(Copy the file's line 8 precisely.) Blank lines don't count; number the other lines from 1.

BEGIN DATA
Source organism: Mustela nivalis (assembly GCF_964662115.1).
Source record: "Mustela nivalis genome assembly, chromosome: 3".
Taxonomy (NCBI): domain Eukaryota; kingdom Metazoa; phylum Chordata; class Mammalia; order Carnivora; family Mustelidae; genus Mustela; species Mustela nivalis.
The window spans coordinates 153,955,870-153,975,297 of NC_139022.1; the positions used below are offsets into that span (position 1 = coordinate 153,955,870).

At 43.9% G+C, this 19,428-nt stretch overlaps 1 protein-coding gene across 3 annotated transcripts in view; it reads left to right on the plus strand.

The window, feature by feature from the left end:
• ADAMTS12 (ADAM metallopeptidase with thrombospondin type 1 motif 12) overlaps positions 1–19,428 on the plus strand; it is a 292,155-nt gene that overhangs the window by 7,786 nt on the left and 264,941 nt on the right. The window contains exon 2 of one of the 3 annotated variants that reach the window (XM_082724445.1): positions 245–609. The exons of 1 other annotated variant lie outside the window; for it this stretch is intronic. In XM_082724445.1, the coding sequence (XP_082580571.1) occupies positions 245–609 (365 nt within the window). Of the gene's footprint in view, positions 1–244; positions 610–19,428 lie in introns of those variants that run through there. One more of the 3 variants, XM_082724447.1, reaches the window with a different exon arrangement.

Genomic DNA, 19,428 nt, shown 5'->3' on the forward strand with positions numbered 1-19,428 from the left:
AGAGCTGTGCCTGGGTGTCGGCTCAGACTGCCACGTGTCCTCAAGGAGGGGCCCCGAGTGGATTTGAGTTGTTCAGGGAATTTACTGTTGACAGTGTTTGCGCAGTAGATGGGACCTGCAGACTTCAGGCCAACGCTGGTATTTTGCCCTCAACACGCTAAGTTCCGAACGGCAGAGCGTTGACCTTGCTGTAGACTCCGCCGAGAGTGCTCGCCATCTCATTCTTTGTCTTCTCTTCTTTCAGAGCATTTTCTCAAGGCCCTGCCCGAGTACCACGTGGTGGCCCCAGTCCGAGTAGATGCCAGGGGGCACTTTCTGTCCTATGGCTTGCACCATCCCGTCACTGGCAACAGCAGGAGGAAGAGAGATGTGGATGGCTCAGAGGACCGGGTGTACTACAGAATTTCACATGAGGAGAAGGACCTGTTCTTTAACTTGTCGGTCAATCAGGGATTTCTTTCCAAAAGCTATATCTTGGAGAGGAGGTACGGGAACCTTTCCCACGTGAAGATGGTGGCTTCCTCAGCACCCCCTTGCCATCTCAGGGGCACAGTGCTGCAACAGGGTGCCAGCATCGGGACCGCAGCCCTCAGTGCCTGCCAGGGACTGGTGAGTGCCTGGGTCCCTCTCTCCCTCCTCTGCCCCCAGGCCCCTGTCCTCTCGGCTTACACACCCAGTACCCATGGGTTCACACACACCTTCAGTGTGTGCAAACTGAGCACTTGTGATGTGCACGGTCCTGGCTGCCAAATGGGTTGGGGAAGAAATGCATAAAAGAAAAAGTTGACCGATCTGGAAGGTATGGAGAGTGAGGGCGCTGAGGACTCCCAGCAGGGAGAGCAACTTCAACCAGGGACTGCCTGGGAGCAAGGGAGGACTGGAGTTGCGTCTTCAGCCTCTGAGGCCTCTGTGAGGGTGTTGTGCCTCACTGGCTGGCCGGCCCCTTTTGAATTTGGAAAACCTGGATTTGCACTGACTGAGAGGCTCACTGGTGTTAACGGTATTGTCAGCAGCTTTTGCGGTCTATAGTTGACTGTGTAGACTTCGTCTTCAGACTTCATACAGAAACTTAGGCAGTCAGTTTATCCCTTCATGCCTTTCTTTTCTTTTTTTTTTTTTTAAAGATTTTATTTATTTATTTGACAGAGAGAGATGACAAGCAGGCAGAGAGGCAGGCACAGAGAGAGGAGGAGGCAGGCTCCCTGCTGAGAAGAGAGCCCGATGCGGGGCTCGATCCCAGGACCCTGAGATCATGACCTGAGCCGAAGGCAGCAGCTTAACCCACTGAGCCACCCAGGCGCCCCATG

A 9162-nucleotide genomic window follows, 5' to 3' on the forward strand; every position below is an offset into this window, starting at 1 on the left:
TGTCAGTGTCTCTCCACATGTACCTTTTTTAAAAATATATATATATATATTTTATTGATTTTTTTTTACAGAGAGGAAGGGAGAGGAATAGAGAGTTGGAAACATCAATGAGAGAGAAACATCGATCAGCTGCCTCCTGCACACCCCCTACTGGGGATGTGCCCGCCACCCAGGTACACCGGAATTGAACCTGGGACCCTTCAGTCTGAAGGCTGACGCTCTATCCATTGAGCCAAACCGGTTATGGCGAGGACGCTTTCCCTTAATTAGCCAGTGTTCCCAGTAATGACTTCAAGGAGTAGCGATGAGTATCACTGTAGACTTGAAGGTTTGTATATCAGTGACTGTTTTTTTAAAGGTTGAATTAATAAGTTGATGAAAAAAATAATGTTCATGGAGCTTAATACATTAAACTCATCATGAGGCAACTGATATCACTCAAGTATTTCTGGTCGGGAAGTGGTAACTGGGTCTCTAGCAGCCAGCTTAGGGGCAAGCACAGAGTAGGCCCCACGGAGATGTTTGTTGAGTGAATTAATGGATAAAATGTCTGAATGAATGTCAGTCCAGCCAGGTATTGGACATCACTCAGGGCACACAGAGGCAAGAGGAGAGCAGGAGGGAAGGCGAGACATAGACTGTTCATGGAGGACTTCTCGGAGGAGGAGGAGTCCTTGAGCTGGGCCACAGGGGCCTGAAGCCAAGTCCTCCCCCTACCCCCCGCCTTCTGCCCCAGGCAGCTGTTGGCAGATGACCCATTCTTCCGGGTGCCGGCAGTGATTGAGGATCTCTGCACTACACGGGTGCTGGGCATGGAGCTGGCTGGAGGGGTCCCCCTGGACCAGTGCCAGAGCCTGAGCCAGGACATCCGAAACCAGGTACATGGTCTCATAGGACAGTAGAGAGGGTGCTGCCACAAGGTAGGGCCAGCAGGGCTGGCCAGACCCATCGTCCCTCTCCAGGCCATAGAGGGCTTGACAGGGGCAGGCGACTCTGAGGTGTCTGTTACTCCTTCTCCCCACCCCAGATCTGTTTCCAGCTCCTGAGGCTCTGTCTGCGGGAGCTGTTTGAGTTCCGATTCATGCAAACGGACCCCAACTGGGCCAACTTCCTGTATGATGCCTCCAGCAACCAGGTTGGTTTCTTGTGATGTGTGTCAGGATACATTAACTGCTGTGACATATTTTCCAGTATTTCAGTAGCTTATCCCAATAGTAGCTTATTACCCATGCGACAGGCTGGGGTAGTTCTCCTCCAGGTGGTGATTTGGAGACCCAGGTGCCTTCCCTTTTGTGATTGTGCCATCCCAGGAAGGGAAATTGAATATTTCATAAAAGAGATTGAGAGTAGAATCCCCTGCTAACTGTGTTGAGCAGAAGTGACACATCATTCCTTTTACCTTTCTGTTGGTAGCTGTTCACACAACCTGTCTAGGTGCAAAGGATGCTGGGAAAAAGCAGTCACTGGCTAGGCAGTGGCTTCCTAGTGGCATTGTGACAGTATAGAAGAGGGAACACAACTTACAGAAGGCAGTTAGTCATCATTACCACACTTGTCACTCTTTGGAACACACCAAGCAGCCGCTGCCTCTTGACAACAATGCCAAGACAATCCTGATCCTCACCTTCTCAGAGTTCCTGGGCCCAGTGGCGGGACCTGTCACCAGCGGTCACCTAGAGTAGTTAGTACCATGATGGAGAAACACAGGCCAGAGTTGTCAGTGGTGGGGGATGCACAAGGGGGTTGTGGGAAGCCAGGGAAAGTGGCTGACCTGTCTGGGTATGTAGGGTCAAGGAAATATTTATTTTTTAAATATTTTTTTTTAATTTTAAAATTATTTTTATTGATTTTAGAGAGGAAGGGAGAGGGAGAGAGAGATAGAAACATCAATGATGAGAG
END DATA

Genomic DNA, 19,428 nt, shown 5'->3' on the forward strand with positions numbered 1-19,428 from the left: